A hammertoes or contracted toe is a deformity of the proximal interphalangeal joint of the second, third, or fourth toe causing it to be permanently bent, resembling a hammer. Mallet toe is a similar condition affecting the distal interphalangeal joint.
Hammer toe results from shoes that don?t fit properly or a muscle imbalance, usually in combination with one or more other factors. Muscles work in pairs to straighten and bend the toes. If the toe is bent and held in one position long enough, the muscles tighten and cannot stretch out. Some other causes are diabetes, arthritis, neuromuscular disease, polio or trauma.
Hammertoe and mallet toe feature an abnormal bend in the joints of one or more of your toes. Moving the affected toe may be difficult or painful. Corns and calluses can result from the toe rubbing against the inside of your shoes. See your doctor if you have persistent foot pain that affects your ability to walk properly.
Some questions your doctor may ask of you include, when did you first begin having foot problems? How much pain are your feet or toes causing you? Where is the pain located? What, if anything, seems to improve your symptoms? What, if anything, appears to worsen your symptoms? What kind of shoes do you normally wear? Your doctor can diagnose hammertoe or Hammer toes mallet toe by examining your foot. Your doctor may also order X-rays to further evaluate the bones and joints of your feet and toes.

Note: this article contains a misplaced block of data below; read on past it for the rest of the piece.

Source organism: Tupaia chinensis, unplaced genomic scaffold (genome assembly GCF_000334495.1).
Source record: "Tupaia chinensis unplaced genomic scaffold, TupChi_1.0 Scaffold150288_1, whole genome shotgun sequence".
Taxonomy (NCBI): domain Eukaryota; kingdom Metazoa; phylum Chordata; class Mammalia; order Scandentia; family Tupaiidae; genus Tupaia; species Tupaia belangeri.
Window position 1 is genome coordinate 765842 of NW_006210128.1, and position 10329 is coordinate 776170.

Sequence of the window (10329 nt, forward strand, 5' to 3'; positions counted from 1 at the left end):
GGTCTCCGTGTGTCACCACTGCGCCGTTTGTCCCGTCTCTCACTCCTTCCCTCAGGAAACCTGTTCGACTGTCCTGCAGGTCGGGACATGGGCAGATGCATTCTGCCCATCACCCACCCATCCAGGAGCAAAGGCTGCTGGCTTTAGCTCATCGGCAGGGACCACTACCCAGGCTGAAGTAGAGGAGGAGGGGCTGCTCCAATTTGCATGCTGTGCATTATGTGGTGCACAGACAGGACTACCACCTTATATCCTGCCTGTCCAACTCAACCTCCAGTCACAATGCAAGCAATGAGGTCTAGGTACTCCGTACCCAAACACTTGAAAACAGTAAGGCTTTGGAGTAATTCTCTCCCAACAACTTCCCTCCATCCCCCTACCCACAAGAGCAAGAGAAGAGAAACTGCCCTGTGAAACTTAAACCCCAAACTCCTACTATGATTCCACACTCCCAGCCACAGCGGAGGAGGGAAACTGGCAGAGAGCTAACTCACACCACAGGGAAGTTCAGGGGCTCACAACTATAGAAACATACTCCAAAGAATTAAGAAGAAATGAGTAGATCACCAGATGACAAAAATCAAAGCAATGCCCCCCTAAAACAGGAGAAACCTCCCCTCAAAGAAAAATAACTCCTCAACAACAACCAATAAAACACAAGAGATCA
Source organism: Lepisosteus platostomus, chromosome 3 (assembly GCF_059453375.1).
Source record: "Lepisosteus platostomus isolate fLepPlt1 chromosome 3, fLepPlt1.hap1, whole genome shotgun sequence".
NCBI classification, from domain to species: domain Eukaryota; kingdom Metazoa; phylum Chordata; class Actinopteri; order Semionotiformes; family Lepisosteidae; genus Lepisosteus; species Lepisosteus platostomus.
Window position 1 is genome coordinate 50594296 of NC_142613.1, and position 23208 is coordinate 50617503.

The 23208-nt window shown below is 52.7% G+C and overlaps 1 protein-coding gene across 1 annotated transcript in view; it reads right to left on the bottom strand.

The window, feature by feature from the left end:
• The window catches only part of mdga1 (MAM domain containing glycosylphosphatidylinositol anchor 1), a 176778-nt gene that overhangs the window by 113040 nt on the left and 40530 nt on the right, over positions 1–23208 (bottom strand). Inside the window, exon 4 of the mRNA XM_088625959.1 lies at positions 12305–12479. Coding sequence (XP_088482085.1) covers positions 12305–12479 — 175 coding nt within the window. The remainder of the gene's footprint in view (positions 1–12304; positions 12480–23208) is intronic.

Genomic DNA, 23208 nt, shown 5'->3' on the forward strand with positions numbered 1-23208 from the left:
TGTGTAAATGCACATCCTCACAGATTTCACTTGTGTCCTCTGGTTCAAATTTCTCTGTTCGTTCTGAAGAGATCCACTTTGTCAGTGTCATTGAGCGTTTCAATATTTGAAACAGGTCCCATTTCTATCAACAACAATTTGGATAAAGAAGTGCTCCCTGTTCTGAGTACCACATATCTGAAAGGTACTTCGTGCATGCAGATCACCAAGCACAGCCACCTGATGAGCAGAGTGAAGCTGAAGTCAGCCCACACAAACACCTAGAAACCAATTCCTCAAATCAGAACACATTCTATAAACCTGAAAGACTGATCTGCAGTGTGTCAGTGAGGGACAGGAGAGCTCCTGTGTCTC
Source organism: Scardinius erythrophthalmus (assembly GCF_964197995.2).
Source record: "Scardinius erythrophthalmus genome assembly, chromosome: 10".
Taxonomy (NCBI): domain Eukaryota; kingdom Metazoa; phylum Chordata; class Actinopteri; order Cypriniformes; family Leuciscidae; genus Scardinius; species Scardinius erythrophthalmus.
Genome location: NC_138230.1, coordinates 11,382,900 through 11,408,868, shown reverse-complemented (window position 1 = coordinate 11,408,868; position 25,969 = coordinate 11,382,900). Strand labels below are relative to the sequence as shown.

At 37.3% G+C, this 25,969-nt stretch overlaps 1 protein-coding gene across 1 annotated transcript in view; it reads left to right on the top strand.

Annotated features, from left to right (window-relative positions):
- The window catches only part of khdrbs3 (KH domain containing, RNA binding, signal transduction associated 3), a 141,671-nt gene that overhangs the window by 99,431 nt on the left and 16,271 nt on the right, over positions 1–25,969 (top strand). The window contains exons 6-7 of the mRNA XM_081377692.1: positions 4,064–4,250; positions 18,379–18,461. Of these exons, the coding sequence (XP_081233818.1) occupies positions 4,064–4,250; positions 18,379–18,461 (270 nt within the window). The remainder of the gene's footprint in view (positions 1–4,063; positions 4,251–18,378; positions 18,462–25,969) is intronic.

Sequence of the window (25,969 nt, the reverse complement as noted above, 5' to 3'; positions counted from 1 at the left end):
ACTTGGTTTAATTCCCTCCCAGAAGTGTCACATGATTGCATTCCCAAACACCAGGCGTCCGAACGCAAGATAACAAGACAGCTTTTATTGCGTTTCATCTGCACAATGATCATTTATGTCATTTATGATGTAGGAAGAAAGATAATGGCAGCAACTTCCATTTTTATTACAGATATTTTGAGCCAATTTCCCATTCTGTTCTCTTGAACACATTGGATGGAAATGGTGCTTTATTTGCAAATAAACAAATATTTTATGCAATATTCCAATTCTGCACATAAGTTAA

Non Surgical Treatment
Hammertoes that are not painful (asymptomatic) and still flexible may not require treatment. In mild cases, open-toed, low-heeled, or wider shoes and foam or moleskin pads can provide symptomatic relief by reducing pressure. Taping (strapping) the affected toe can help to reduce deformity and pain. Physical therapy to instruct patients in exercises that passively stretch tight structures and strengthen weak foot intrinsic muscles is also helpful with mild cases. Periodic trimming (debridement) of corns (clavi, helomata) by a podiatrist can provide temporary relief. Corticosteroid injections are often very effective in reducing pain.
Surgery may not help how your foot looks. And your toe problems may also come back after surgery. This is more likely if you keep wearing the kinds of shoes that cause toe problems. Your expectations will play a large role in how you feel about the results of surgery. If you are only having surgery to improve the way your foot looks, you may not be happy with how it turns out.